If 2008 and 2012 showed how the internet can help elect a president, 2016 surely showed the limits of its power, at least as far as conventional campaigns are concerned.
Talking about "traditional" online politics may sound funny considering how young the medium is. But as early as 2004 we could already see the outlines of the data- and digital-driven campaigns of today. That year, Howard Dean and (later) John Kerry demonstrated the power of the first element: online fundraising, driven by email and using lists built through every conceivable channel, from block parties to banner ads.
At the same time, the Republicans emphasized data-driven voter targeting, which the Bush campaign used in swing states like Ohio to identify supporters and get them to the polls. To round out the model, 2004 also saw a new kind of citizen involvement, from the bloggers touting "netroots" candidates to Dean activists gathering via Meetup. This last piece of the digital puzzle was hardest to bottle and replicate, but Barack Obama and Bernie Sanders demonstrated that when it worked, it could work big.
After 2008, most Democrats seem to have convinced themselves that changing demographics and a good digital infrastructure meant long-term victory was assured, the mid-term setbacks in 2010 and 2014 notwithstanding. This year, Hillary Clinton's team raised hundreds of millions of dollars online, built a massive data and human infrastructure to turn out their voters, invested their money in targeted TV advertising, created opportunities for volunteers to work in their own social circles on behalf of the candidate — all pieces Obama had shown should work.
And then came Donald Trump.
Actually, before Trump came Bernie Sanders, whose strength might have warned the Clinton campaign early that something was afoot. Bernie had passion, and so did his supporters—they broke small-dollar fundraising records and routinely blew Clinton away on social media during the Democratic primaries. He also had a message, which gave their passion a focus.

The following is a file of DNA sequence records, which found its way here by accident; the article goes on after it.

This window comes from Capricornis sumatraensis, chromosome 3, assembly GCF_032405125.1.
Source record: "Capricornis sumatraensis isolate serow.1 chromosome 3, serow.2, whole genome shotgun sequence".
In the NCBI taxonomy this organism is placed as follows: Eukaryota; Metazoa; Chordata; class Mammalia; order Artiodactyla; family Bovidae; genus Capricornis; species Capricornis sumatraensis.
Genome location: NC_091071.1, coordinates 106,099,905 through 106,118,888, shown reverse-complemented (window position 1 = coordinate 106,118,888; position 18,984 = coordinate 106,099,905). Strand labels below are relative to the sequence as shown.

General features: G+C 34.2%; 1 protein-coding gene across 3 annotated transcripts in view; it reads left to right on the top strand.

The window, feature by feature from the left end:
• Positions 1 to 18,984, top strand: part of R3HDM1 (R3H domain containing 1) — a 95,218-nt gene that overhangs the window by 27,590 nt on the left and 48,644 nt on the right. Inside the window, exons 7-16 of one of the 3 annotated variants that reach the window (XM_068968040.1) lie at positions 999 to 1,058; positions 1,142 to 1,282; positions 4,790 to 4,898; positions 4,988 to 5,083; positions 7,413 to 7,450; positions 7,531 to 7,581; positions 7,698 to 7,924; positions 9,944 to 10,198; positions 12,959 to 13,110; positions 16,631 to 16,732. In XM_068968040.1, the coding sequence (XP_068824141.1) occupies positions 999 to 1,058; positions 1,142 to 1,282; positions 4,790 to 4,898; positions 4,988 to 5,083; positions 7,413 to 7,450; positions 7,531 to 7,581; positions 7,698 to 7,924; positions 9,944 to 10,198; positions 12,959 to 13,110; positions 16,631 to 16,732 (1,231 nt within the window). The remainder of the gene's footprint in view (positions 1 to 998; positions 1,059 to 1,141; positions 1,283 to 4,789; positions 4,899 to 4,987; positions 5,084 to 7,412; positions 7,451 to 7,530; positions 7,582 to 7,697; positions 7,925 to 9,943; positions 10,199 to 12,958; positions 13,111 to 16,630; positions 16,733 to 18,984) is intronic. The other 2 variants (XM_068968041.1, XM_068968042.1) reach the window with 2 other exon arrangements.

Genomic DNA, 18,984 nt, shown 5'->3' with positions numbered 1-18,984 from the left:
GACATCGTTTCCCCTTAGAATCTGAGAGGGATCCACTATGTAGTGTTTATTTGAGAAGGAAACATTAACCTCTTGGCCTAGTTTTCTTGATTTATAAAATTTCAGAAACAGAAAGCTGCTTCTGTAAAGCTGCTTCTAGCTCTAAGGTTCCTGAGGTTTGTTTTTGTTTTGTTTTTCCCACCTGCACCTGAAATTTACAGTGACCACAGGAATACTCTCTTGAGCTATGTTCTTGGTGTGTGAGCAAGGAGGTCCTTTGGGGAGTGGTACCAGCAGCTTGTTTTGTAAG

Clinton beat him, but it was close, and the questions he raised about her personal ethics would haunt her through the fall. What else should have haunted her campaign? The thought that Trump would bring out the same kind of passion in his voters.
Trump was a force not dreamt of in the Clinton campaign's organizational chart. We've talked before about his revolutionary use of social media as a personal medium, in part to dominate the endless cable-news jabber, but also to connect with his voters directly. Most importantly, he had a message: that something was broken in The System and he was the one to fix it.
Not all of his supporters may have completely agreed with the second part, but the idea that everyday people had been left behind was the gospel preached by Sanders and Trump alike. It was a message that resonated, and the Clinton team had nothing to counter it—their own lines were bloodless by comparison.
Trump's team didn't ignore the "traditional" digital model completely. He built a robust online fundraising program in a hurry, something his San Antonio-based new media team credits to Facebook's ability to help them microtarget and message-test their way into potential donors' hearts.
But whether those dollars helped win him the election depends on how much you think Trump's actual campaign spending made a difference, which is very much an open question. Likewise, Democrats may point out that the election would have gone a different way if their ground game had turned out a few tens of thousands more Clinton supporters in cities like Milwaukee and Philadelphia. But the point is, it didn't.
The message and the messenger overwhelmed the technocrats this time, and I bet they'll do it again. In a digital age, we've found that the basic rules of politics still apply: the best technology, know-how and staff don't matter one bit if the right voters won't buy what you're selling. In 2016, message trumped mechanics.
Colin Delany is founder and editor of the award-winning Epolitics.com, a twenty-year veteran of online politics and a perpetual skeptic. See something interesting? Send him a pitch at email@example.com